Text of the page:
Bangladesh, India and Pakistan are highly vulnerable to climate-induced disasters such as floods, which particularly affect those living below the poverty line. They are therefore working hard on adaptation as well as mitigation measures. Each country has presented a robust Intended Nationally Determined Contribution (INDC) in advance of the 21st Conference of the Parties (COP21) in Paris, 2015. These have been translated into separate, yet similar, projects in each country that aim to support their respective governments by initiating research and analysis to help them achieve mitigation goals. These include the preparation of NAMAs, research on low-carbon scenarios in Pakistan, and analysis on how to most effectively access climate finance.
Future challenges and key lessons
Under a ‘business as usual’ scenario, countries face a real risk of ‘locking’ themselves into a high-carbon economic growth trajectory, which will lead to further global warming. However, integrating climate action and development governance is a growing trend in Asia. It is also an important political issue, defining how climate and development policies are created and implemented. The role local governments play, both in the design and delivery of climate compatible development, is crucial. It is important for key stakeholders in Asia to understand how climate change can be mainstreamed at local and subnational government levels, and the specific institutional, economic and political factors that facilitate policy development and delivery.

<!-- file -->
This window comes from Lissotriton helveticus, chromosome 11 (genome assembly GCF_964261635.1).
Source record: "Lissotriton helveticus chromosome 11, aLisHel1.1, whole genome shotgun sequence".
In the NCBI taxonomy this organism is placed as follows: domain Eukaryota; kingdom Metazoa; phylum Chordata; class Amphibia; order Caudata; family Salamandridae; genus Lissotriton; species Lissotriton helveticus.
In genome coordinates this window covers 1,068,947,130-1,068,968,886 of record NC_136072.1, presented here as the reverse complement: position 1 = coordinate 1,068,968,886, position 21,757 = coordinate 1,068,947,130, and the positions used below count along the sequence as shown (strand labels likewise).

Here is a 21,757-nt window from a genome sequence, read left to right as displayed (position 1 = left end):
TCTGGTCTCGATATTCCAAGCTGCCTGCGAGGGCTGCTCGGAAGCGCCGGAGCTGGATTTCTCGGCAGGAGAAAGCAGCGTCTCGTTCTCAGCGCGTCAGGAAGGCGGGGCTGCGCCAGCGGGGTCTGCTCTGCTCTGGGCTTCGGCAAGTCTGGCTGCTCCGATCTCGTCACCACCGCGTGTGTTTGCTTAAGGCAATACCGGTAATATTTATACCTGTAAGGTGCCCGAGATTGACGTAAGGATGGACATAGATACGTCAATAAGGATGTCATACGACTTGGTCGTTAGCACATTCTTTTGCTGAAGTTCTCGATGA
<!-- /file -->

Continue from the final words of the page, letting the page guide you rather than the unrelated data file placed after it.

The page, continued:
The importance of local governments in integrating these two strands effectively – in ways that also manage risks – cannot be stressed enough. This necessitates making use of the appropriate entry points such as accessing climate funds in order to deliver the level of ambition on climate change required, and scaling up successful models of local governance. It is also important to identify opportunities to transfer lesson learning between countries facing similar issues, such as transferring the model of ‘heat action plans’ from Ahmedabad in India to Pakistan.
In many ways, the climate battle in Asia will be won or lost in its cities. For example, developing a NAMA to help mainstream renewable energy in the city of Sialkot in Pakistan is helping to encourage partnerships between the private sector and local government, and research on accessing climate finance through city level plans in India and Indonesia will help make cities more sustainable.
CDKN’s focus areas in Asia
- Climate-smart agriculture and resilience
- Delivering Intended Nationally Determined Contributions (INDCs)
- Insurance for climate risks, losses and damage
- Vulnerability assessments and disaster-mitigation plans, at state and city levels
- Strengthening institutions to access global climate funds for climate compatible development
- Nationally Appropriate Mitigation Actions (NAMAs)